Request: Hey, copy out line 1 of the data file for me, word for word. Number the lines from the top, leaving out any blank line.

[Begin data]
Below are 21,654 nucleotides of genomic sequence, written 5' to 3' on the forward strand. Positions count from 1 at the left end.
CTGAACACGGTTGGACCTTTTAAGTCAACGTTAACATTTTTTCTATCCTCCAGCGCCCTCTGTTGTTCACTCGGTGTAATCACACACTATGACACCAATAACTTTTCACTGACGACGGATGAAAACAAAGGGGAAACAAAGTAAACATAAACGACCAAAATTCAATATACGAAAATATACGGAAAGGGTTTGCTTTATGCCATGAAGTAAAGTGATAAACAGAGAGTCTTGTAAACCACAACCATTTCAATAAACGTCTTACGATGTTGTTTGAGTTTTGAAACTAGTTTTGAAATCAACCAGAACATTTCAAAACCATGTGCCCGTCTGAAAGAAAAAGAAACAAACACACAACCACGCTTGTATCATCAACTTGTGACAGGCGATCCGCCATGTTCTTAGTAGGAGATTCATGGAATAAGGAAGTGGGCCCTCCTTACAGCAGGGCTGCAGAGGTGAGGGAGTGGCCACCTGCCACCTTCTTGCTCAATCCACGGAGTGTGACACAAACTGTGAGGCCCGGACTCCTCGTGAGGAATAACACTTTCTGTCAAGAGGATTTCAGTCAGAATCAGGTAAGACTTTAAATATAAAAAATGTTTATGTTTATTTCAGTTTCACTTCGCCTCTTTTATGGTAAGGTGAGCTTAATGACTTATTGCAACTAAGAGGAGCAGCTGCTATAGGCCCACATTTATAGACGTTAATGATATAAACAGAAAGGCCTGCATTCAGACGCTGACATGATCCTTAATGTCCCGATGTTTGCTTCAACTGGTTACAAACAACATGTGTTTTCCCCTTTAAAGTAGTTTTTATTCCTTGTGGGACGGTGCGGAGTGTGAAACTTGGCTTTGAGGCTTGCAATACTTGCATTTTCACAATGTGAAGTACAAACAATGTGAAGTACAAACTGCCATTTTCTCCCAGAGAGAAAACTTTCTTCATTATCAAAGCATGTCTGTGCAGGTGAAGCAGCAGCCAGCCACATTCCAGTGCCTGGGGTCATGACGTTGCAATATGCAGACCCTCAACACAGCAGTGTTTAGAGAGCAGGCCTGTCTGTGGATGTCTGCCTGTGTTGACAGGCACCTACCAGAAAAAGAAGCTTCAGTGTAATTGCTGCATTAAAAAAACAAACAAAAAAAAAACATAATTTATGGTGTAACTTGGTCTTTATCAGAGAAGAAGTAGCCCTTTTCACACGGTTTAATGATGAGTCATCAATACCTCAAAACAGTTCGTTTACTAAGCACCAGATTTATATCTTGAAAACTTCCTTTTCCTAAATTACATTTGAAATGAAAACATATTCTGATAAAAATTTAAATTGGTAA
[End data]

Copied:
Below are 21,654 nucleotides of genomic sequence, written 5' to 3' on the forward strand. Positions count from 1 at the left end.